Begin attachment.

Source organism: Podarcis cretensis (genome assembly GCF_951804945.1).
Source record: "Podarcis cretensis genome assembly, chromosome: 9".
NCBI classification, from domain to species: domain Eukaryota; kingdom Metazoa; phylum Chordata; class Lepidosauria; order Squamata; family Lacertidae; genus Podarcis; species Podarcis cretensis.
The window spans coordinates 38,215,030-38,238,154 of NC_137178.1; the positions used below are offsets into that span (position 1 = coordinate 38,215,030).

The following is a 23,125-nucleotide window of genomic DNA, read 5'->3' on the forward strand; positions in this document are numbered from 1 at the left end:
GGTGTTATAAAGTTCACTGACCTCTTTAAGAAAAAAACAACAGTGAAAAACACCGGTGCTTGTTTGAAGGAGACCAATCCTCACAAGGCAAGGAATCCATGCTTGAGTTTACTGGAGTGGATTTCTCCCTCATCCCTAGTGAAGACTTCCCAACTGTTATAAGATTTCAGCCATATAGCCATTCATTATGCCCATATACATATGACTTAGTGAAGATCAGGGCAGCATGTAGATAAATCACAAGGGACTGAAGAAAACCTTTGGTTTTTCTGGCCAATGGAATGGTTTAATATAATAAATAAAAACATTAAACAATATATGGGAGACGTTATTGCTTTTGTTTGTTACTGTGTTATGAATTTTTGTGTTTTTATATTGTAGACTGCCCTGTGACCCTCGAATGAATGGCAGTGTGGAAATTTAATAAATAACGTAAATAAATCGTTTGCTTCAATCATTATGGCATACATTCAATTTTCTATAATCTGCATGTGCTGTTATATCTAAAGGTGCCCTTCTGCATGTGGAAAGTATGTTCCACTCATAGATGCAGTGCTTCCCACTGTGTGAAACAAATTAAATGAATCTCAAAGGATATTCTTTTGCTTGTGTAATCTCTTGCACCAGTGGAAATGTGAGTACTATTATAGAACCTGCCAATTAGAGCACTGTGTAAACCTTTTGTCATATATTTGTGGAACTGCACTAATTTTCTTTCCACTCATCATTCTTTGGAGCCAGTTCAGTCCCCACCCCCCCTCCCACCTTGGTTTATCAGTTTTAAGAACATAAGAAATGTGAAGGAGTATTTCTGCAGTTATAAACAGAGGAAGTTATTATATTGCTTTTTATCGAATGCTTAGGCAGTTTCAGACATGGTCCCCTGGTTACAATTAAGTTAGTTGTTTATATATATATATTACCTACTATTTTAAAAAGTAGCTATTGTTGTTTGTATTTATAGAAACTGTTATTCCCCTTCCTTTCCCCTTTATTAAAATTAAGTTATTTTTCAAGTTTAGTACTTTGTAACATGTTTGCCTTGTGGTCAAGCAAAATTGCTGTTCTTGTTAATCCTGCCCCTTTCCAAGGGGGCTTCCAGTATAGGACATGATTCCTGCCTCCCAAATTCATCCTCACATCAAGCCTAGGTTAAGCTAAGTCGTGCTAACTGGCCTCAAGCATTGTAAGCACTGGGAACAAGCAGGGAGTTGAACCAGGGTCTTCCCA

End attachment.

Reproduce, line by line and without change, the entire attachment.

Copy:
Source organism: Podarcis cretensis (genome assembly GCF_951804945.1).
Source record: "Podarcis cretensis genome assembly, chromosome: 9".
NCBI classification, from domain to species: domain Eukaryota; kingdom Metazoa; phylum Chordata; class Lepidosauria; order Squamata; family Lacertidae; genus Podarcis; species Podarcis cretensis.
The window spans coordinates 38,215,030-38,238,154 of NC_137178.1; the positions used below are offsets into that span (position 1 = coordinate 38,215,030).

The following is a 23,125-nucleotide window of genomic DNA, read 5'->3' on the forward strand; positions in this document are numbered from 1 at the left end:
GGTGTTATAAAGTTCACTGACCTCTTTAAGAAAAAAACAACAGTGAAAAACACCGGTGCTTGTTTGAAGGAGACCAATCCTCACAAGGCAAGGAATCCATGCTTGAGTTTACTGGAGTGGATTTCTCCCTCATCCCTAGTGAAGACTTCCCAACTGTTATAAGATTTCAGCCATATAGCCATTCATTATGCCCATATACATATGACTTAGTGAAGATCAGGGCAGCATGTAGATAAATCACAAGGGACTGAAGAAAACCTTTGGTTTTTCTGGCCAATGGAATGGTTTAATATAATAAATAAAAACATTAAACAATATATGGGAGACGTTATTGCTTTTGTTTGTTACTGTGTTATGAATTTTTGTGTTTTTATATTGTAGACTGCCCTGTGACCCTCGAATGAATGGCAGTGTGGAAATTTAATAAATAACGTAAATAAATCGTTTGCTTCAATCATTATGGCATACATTCAATTTTCTATAATCTGCATGTGCTGTTATATCTAAAGGTGCCCTTCTGCATGTGGAAAGTATGTTCCACTCATAGATGCAGTGCTTCCCACTGTGTGAAACAAATTAAATGAATCTCAAAGGATATTCTTTTGCTTGTGTAATCTCTTGCACCAGTGGAAATGTGAGTACTATTATAGAACCTGCCAATTAGAGCACTGTGTAAACCTTTTGTCATATATTTGTGGAACTGCACTAATTTTCTTTCCACTCATCATTCTTTGGAGCCAGTTCAGTCCCCACCCCCCCTCCCACCTTGGTTTATCAGTTTTAAGAACATAAGAAATGTGAAGGAGTATTTCTGCAGTTATAAACAGAGGAAGTTATTATATTGCTTTTTATCGAATGCTTAGGCAGTTTCAGACATGGTCCCCTGGTTACAATTAAGTTAGTTGTTTATATATATATATTACCTACTATTTTAAAAAGTAGCTATTGTTGTTTGTATTTATAGAAACTGTTATTCCCCTTCCTTTCCCCTTTATTAAAATTAAGTTATTTTTCAAGTTTAGTACTTTGTAACATGTTTGCCTTGTGGTCAAGCAAAATTGCTGTTCTTGTTAATCCTGCCCCTTTCCAAGGGGGCTTCCAGTATAGGACATGATTCCTGCCTCCCAAATTCATCCTCACATCAAGCCTAGGTTAAGCTAAGTCGTGCTAACTGGCCTCAAGCATTGTAAGCACTGGGAACAAGCAGGGAGTTGAACCAGGGTCTTCCCA